Thursday, February 28, 2013
In The News: Feb 28, 2013
From a CBS News article about how Iran dissed the film Argo:
"Actor-director Ben Affleck "goes and shows scenes of a very violent and very angry mob throughout the film," Ebtekbar said. "It is never mentioned that these are a group of students."
And why would mentioning they are students make any difference? Oh, that's right, when would students ever become violent? Think they don't? Check out this latest piece of information in the news about the student wing Islami CChhatra Shibir going on a rampage that killed 23 people. Explain to me again Ebtekbar how student involvement makes something less violent.
Ebtekbar is trying to redefine the scenario as a kinder-gentler hostage taking. Yeah, right. Ebtekbar sounds like a typical spin doctor. While I will agree there are nasty circumstances from both sides that lead up to the hostage taking (neither side is technically innocent overall), ultimately, holding people hostage for over a year is not acceptable and Ebtekbar can put any spin he wants on it. He was involved in holding US citizens against their will and therefore is a criminal.
This comes from a Huffy Post article about an Alslip man charged with hate crimes. The interesting thing is that part of the sentence (besides felony charges), included writing an essay about about the history of blacks being lynched in the United States. I tip my hat to the judge for doing what judges should do: provide a series of corrective actions including the requirement of the perpetrator to face the vileness of their actions. While some people will not ever see the wrong in what they do, the fact this man has to research the hatred may change his viewpoint. Even a remote possibility is worth the effort. I applaud the judge for the forward thinking.
Salon has an article with an almost laughable counter-claim from China's ministry spokesman that the majority of the cyber attacks on China's come from the US.
From the article: a ministry spokesman, Geng Yansheng, on Thursday according to Reuters.”According to the IP addresses, the websites were, in 2012, hacked on average from overseas 144,000 times a month, of which attacks from the US accounted for 62.9 percent.”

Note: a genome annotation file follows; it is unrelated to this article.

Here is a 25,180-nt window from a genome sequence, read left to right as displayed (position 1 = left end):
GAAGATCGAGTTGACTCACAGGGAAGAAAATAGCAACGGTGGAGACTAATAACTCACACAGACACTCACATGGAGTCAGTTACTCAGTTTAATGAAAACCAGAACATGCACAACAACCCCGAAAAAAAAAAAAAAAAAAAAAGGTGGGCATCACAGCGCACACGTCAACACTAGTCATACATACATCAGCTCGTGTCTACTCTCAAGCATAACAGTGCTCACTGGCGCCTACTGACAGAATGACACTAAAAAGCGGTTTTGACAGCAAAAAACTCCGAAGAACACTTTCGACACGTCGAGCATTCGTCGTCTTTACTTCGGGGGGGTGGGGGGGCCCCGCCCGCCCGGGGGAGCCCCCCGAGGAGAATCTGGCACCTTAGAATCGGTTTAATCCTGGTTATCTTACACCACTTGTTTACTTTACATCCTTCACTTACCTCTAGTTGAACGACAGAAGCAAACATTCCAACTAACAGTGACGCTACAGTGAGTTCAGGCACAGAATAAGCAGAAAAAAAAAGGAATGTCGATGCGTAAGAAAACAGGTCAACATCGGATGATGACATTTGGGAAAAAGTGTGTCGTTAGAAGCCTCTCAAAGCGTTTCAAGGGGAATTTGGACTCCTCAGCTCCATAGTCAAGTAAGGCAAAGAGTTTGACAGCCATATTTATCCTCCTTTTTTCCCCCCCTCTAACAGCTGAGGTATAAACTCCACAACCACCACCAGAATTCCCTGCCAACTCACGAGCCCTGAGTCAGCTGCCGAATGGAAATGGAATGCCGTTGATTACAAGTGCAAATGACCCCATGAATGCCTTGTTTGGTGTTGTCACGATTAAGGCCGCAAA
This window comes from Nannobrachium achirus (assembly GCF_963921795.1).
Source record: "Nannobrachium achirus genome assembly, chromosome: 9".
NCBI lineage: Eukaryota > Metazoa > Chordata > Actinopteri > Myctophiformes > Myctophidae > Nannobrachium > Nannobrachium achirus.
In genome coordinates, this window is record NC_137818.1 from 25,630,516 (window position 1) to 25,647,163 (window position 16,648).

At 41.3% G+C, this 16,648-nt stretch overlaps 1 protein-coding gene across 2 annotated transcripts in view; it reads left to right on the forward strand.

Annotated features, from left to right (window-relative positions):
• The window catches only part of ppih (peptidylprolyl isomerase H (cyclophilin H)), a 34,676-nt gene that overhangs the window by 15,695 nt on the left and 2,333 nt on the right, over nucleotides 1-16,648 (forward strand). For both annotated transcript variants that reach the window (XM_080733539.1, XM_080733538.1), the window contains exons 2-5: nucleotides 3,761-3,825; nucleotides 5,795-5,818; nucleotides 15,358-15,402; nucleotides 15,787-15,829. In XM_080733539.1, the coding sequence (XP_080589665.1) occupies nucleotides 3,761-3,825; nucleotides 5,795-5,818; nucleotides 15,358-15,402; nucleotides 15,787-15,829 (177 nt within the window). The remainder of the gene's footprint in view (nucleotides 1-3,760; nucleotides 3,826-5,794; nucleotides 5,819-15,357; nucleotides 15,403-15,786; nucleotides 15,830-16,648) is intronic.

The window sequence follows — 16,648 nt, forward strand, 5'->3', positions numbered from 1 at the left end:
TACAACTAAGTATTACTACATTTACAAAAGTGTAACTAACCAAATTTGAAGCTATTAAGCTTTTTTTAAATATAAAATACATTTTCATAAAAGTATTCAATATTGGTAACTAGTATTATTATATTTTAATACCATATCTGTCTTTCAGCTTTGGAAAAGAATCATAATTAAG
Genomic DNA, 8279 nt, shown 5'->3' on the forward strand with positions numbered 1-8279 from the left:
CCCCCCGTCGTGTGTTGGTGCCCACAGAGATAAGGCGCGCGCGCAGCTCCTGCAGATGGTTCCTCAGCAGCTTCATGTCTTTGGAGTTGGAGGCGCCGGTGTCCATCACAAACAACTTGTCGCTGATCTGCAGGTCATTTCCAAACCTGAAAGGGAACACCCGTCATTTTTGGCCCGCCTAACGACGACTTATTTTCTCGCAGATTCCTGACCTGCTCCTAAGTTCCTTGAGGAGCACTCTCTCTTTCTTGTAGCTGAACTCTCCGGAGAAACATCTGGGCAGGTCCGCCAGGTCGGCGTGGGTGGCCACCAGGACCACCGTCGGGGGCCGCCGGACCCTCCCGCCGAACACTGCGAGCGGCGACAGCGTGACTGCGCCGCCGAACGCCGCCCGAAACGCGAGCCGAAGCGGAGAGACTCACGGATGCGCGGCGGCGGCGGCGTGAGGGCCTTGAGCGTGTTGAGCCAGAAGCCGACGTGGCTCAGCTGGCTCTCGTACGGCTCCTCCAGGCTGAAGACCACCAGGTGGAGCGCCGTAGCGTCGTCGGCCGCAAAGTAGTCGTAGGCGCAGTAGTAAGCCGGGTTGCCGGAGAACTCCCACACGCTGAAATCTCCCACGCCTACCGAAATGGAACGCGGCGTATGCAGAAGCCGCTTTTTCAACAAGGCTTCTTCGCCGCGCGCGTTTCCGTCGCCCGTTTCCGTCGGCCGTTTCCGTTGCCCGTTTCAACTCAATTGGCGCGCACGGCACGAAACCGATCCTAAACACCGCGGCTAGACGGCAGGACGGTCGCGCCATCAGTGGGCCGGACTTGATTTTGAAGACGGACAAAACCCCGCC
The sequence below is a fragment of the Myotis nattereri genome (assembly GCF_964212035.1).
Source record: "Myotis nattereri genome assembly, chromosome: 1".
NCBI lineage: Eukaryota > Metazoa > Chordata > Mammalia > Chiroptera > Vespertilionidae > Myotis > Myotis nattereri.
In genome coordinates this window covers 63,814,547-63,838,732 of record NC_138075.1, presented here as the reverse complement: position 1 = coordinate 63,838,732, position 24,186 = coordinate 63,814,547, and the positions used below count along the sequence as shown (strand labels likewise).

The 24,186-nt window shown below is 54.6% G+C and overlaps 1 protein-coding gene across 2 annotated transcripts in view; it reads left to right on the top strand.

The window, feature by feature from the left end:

Geng goes on the say an explanation is in order. Indeed. But not in the way Geng is demanding. Geng needs some "schooling" on how network protocols such as TCP or UDP function. IP addresses are easy to spoof since it is in a container that can be modified relatively easily along with the fact there is no means to verify its contents are valid.. Using an IP address as a smoking gun proof of guilt is not something a technically knowledgeable person would use as evidence because it would simply say they were naive or uninformed. So to assuming Geng isn't naive, I'll consider the statement as the typical rhetoric of diversion to point the blame back onto the US.
Essentially, Geng is using IP addresses as proof of US espionage. Anyone cognizant of how networking functions will ignore such statements as pointless. Geng's response doesn't hold up against the more industrious Mandiant Intelligence report. Take a look through the pdf and you'll see a credible collection of information that points the finger at a Chinese military unit for siphoning sizable amounts of data illegally and mostly from English speaking countries.. Geng is the equivalent to a 98 pound beach weakling mouthing off to Arnold Schwarzenegger (Mandiant) how there's going to be some ass kicking coming up. Yeah, there's ass kicking all right and it's not the Mandiant data that loses out as simple political propaganda but rather the useless data Geng sited. Mandiant one! Geng... wait for it... no, not it's not even worthy of zero: minus one!
Next up, I'm waiting for Xinhua News Agency to strongly disapprove of the Australian report about the biggest bust for a meth shipment and it came from China. You know those Aussies--stirring up trouble and being US pawns for distributing meth.
One very important thing I would like to mention. While it seems like I have a lopsided view of China, that's far from true. I visited China back around 2000. I will say I met a variety of people, some were opportunistic (trying to take advantage of a foreigner) while some were extremely decent human beings. Specifically, I recall this really big fella, a soldier in the Guangzhou airport who helped me out. Skipping the long details, I was running late and about to miss a flight which meant a three day layover sitting in the airport. I had to go find my luggage as it had been stored in an obscure place. By the time I found it, my flight was nearly ready to take off. I wasn't going to make it on time. But the soldier recognized my face he expedited the process of me getting through the line pronto. I owe this man a huge debt of gratitude. So what i"m saying, good people are everywhere. You just have to be in trouble to sometimes notice that they are there.